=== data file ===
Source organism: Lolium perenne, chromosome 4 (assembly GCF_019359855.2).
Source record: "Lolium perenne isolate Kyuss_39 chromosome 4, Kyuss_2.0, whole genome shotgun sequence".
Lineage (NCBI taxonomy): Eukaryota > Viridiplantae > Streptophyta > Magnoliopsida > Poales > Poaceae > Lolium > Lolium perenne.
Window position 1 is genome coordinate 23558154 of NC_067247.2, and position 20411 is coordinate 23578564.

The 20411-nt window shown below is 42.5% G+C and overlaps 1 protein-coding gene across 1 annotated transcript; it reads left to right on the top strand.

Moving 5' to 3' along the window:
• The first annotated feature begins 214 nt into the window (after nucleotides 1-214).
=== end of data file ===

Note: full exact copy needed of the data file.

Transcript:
Source organism: Lolium perenne, chromosome 4 (assembly GCF_019359855.2).
Source record: "Lolium perenne isolate Kyuss_39 chromosome 4, Kyuss_2.0, whole genome shotgun sequence".
Lineage (NCBI taxonomy): Eukaryota > Viridiplantae > Streptophyta > Magnoliopsida > Poales > Poaceae > Lolium > Lolium perenne.
Window position 1 is genome coordinate 23558154 of NC_067247.2, and position 20411 is coordinate 23578564.

The 20411-nt window shown below is 42.5% G+C and overlaps 1 protein-coding gene across 1 annotated transcript; it reads left to right on the top strand.

Moving 5' to 3' along the window:
• The first annotated feature begins 214 nt into the window (after nucleotides 1-214).